As engaging as most of the track is, it’s surprisingly front heavy, rears themselves are rarely engaged. Additional audio tracks include English and Spanish Dolby Digital Plus 7.1 and English Dolby Digital 5.1/2.0 tracks. Subtitles include English, Spanish, and French.
If you’re looking for special features, don’t worry, Coco has you covered! The 4K disc doesn’t have any, so you’ll have to start with the Blu-ray. Disc One contains the film and the following extras: “Audio Commentary” featuring co-directors Unkrich and Molina, and producer Darla Anderson who sort through a collection of stories discussing the plot, characters, visual effects, voice work, and research. “Welcome to the Fiesta” (2:16) is a short and sweet “proof of concept” short with optional audio commentary. “Mi Familia” (10:00) features the filmmakers discussing the rules enforced upon them growing up and what they think about them as adults. “Dante” (6:14) examines the Xoloitzcuintli and its influence as Miguel’s trusty companion in the Land of the Dead. “How to Draw a Skeleton” (3:18) a quick, self-explanatory tutorial.
Disc Two features: “A Thousand Pictures a Day” (20:03) is a trip to Mexico with the crew to get up close and personal with the people and locations for optimum authenticity. “The Music of Coco” (13:12) covers the different genres and styles composer Michael Giacchino worked into the score to help tell the story. “Land of Our Ancestors” (6:19) feels like an expansion of “A Thousand Pictures” but focuses on the land of the dead. “Fashion Through the Ages” (8:39) explores the various costumes from different time periods. “The Real Guitar” (3:08) shows how they created De la Cruz’s guitar in real life before animating it.
“Paths to Pixar: Coco” (11:44) is a fantastic look at the Latino crew who worked on the project and how they came to work for the animation giant. “How to Make Papel Picado” (2:19) is another short tutorial showing to make the colorful decorations. “You Got the Part!” (2:12) is video footage of Unkrich delivering the best Christmas present ever to Gonzalez (Miguel). “Deleted Scenes” (33:07) features introductory scenes with Unkrich and Molina: “Dia de los Muertos” (an excised opening number when Coco was going to be a full-blown musical), “The Way of the Riveras” (another musical sequence), “Celebrity Tour,” “The Bus Escape,” “Alebrije Attack,” “The Family Fix,” and “To the Bridge.” And finally, the film’s “Trailers & Promos” include “Feeling — United States Trailer #1” (2:12), “Dante’s Lunch — Web Exclusive” (1:56), “Destiny — Mexico Trailer” (2:34), “Journey — Brazil Trailer” (2:01), “Belong — Australian Trailer” (2:13), and “Un Poco Coco” (3:05).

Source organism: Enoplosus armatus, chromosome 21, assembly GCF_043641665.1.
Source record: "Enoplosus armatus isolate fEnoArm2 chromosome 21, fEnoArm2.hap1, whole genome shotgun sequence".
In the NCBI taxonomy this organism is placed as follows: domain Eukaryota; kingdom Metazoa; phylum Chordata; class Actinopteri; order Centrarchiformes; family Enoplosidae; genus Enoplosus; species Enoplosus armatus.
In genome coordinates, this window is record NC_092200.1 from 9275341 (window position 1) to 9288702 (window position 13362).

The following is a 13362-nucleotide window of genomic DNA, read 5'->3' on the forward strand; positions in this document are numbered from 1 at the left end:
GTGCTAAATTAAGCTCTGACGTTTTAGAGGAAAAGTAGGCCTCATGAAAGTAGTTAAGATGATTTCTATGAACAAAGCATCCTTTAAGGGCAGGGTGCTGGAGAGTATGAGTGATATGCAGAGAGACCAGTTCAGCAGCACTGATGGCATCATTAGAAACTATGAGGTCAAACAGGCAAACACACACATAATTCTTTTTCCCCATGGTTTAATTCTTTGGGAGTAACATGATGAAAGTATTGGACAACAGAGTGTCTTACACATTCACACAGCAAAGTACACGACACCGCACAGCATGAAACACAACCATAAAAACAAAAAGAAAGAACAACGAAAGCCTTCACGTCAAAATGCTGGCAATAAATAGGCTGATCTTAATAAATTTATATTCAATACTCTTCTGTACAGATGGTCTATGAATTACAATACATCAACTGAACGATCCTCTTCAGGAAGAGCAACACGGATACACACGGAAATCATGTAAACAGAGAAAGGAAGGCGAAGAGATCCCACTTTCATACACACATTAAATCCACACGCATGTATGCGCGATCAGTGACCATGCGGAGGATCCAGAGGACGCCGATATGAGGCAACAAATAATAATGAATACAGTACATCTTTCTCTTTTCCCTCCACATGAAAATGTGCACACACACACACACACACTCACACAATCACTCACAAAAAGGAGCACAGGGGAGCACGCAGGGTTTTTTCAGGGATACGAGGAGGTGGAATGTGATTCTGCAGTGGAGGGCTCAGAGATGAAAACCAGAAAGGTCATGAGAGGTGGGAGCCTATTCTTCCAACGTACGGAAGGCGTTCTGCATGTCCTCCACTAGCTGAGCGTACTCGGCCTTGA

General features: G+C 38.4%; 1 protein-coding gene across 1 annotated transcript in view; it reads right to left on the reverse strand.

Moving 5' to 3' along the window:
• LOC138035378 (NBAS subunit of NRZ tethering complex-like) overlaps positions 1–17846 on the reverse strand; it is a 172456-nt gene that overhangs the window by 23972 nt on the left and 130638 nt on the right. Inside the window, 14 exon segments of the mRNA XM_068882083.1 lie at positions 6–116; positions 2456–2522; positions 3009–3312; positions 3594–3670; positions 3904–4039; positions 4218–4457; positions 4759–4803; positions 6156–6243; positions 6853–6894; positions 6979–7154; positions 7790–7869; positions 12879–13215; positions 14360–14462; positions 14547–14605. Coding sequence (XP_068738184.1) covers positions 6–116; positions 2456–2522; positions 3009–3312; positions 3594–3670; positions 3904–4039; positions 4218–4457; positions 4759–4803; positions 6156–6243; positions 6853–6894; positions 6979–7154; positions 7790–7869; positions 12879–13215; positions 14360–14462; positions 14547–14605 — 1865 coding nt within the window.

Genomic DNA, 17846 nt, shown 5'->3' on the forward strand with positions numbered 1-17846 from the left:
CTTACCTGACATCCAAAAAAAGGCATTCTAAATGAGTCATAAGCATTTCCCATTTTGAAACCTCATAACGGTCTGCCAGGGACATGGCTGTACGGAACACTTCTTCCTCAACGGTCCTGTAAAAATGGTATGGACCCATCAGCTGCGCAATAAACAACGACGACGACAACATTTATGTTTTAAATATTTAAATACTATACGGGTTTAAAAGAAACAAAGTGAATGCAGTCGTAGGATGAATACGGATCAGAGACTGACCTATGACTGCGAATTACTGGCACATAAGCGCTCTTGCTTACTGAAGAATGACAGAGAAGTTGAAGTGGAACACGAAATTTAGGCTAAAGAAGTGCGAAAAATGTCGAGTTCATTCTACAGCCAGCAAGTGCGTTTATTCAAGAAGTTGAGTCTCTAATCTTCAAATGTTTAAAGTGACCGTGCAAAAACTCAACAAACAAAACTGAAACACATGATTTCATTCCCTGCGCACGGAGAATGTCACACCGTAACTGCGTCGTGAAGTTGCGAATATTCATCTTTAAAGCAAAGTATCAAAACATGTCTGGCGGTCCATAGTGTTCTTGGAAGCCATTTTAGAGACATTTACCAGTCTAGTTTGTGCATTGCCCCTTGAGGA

Coco was a true return to form for Pixar after a little bit of a slump and being overshadowed by Disney — who is on fire these days. But with a huge heart and jaw-dropping animation, Coco proves that Pixar can still deliver — not that I ever doubted them. The 4K disc provides the uptick in resolution you’d expect crafting and almost 3D appearance. Unfortunately, while the Dolby Atmos track is better mixed than the 7.1 DTS, it continues Disney’s underwhelming audio record. If only they could get their 4K discs to sound as spectacular as they look. Needless to say, the 4K UltraHD Blu-ray is the best way to watch Coco at home, but the Blu-ray disc continues to show there’s still some life in the format.